Welcome back to my small series about creating a assembler and linker for the original gameboy.
This time we will create the parser for the assembler code. I originally started reading this excelent blog post about parser combinators. It might be helpful to read it first! The resulting code was good enough for the first few bits of the assemblers parser.
Imagine the following assembler code:
This little code raises two problems while parsing it:
1) The file include: the include could appear anywhere and it should be valid, as long as the content of the included file is valid at the current position. 2) The constant value: we need to take the value of all constant values with us while parsing, because it could change in the very next line after using it…
To solve the first problem the position type from the original parser combinator got a new
filename property and the
InputState got a new
parentState which is an option to a
InputState option. This allows us to just have a little stack of input files to which we can push a new file in case of an file include. This allows us to switch the next following input, no matter what we are currently parsing. It just takes a few modifications on the
nextChar function to pop the parent state, once we reached the end of the file.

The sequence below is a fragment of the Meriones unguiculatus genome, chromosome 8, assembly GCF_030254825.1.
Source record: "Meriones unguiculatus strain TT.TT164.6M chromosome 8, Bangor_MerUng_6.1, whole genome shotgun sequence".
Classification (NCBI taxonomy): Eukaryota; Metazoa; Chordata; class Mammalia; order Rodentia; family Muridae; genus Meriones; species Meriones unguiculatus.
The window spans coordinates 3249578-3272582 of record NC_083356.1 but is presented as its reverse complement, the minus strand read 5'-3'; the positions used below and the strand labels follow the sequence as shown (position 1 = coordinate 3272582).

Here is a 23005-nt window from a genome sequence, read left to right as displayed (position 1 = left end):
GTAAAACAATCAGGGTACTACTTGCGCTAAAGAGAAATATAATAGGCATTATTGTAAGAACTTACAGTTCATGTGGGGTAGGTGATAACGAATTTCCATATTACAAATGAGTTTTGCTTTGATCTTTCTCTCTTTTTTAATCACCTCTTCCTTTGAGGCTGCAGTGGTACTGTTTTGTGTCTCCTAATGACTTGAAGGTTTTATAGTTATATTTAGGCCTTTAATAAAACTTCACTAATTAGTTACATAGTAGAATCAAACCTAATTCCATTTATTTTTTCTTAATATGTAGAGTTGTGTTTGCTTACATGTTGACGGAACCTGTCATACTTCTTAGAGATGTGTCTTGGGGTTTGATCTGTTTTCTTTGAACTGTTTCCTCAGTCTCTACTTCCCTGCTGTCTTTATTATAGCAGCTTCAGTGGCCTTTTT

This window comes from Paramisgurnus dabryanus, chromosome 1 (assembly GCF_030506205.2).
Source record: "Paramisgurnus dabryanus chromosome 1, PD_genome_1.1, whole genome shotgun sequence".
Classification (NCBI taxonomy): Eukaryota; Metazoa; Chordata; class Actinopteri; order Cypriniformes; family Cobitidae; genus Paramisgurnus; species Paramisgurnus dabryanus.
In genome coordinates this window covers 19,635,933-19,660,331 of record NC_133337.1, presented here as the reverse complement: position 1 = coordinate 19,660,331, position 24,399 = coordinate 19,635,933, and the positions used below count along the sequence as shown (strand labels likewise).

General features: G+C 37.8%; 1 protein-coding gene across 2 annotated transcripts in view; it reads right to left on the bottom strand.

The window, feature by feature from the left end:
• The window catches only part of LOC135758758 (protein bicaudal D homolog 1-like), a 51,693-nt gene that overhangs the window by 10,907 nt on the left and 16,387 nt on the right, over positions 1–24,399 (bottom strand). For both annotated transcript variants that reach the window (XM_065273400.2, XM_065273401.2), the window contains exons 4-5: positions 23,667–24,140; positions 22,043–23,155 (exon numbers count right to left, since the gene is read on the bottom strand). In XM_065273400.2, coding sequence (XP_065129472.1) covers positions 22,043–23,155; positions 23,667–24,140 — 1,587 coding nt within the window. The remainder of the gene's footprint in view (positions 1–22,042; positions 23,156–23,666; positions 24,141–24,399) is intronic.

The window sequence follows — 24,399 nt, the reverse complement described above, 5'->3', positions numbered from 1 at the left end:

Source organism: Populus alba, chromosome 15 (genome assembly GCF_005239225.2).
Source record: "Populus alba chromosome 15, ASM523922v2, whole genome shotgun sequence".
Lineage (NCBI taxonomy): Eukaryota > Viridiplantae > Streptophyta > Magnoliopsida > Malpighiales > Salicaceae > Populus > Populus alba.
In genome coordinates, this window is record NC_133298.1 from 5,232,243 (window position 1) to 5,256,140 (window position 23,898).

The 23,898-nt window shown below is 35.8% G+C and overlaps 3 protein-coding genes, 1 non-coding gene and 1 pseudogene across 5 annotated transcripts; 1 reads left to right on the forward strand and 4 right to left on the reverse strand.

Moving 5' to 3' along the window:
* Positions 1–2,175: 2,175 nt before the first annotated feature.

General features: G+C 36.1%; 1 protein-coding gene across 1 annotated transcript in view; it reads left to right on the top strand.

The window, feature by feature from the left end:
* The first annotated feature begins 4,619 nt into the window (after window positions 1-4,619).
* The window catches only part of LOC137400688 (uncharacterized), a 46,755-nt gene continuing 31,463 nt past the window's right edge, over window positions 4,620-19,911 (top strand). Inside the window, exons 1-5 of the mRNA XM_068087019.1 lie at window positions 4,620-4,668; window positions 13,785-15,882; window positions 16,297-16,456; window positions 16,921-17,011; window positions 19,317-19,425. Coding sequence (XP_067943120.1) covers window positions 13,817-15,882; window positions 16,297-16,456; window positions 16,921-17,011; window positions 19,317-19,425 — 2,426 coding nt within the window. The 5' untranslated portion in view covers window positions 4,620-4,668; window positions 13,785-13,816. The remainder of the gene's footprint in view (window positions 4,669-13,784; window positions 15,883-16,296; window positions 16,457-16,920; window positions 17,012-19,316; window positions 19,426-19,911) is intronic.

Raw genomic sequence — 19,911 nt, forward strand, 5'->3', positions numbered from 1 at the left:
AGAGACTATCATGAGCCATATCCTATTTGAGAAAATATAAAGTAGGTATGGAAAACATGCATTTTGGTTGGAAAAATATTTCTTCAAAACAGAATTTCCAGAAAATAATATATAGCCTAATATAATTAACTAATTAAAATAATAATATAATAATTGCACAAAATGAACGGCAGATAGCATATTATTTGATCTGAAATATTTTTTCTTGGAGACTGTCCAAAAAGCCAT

The second problem could be solved by carrying some state around while parsing. This state might be read and modified by the parser implementations. That way we always have access to all defined constants and could also keep track of other things like the current global label.
The global label problem can be seen in this example:
At the point where we parse the local label, we have no idea what the name of the parent global label is. If we also carry this arround in the state, the problem is solved :)
Once we have include files, we could also simply add macros. Just treat them as a file within a file :)
I’ve also modified the parser combinator to differ between syntax errors and parser missmatches. Because on a missmatch you might try another parser which is also valid at the current position. But in case of an error you can simply stop the whole parsing process. This also improves the error reporting.
Take the following code for example:
if you want to parse
ADD A, "this is invalid" you would get an error message telling you that either ADD or SUB is required.
With a little helper function and the difference between missmatch and error the error reporting could tell you that a register was expected but a quote was found.
You can find the modified parser combinator here. I’ve also added some other helper functions to create parsers. For example
terminatedList which helps parsing things like
Item Item Item STOP or and
EOF parser which succeeds when the end of the file is reached.
I will not post the whole assembler parser code here since its very trivial once you’ve read the parser combinator blog post mentioned above. The whole thing can be found here.
The only thing left to do is to glue the whole thing together. Check out the source of the final source code at github.